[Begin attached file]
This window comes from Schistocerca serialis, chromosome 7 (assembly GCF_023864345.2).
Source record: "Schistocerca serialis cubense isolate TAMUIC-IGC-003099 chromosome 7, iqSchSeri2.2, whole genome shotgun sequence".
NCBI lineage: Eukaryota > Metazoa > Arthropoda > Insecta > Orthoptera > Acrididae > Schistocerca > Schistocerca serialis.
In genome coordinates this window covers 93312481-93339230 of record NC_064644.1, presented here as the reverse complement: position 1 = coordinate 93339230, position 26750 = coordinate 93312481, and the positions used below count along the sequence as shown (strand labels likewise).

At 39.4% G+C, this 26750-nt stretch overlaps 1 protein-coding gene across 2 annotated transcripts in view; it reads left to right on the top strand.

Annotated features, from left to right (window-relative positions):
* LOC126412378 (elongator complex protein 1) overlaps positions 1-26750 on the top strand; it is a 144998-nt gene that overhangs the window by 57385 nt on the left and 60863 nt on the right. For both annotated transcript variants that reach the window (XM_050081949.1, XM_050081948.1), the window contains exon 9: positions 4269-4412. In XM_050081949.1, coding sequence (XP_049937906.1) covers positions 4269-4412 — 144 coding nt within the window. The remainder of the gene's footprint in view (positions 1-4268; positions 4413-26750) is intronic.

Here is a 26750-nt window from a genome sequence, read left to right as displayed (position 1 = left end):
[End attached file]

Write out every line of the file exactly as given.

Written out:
This window comes from Schistocerca serialis, chromosome 7 (assembly GCF_023864345.2).
Source record: "Schistocerca serialis cubense isolate TAMUIC-IGC-003099 chromosome 7, iqSchSeri2.2, whole genome shotgun sequence".
NCBI lineage: Eukaryota > Metazoa > Arthropoda > Insecta > Orthoptera > Acrididae > Schistocerca > Schistocerca serialis.
In genome coordinates this window covers 93312481-93339230 of record NC_064644.1, presented here as the reverse complement: position 1 = coordinate 93339230, position 26750 = coordinate 93312481, and the positions used below count along the sequence as shown (strand labels likewise).

At 39.4% G+C, this 26750-nt stretch overlaps 1 protein-coding gene across 2 annotated transcripts in view; it reads left to right on the top strand.

Annotated features, from left to right (window-relative positions):
* LOC126412378 (elongator complex protein 1) overlaps positions 1-26750 on the top strand; it is a 144998-nt gene that overhangs the window by 57385 nt on the left and 60863 nt on the right. For both annotated transcript variants that reach the window (XM_050081949.1, XM_050081948.1), the window contains exon 9: positions 4269-4412. In XM_050081949.1, coding sequence (XP_049937906.1) covers positions 4269-4412 — 144 coding nt within the window. The remainder of the gene's footprint in view (positions 1-4268; positions 4413-26750) is intronic.

Here is a 26750-nt window from a genome sequence, read left to right as displayed (position 1 = left end):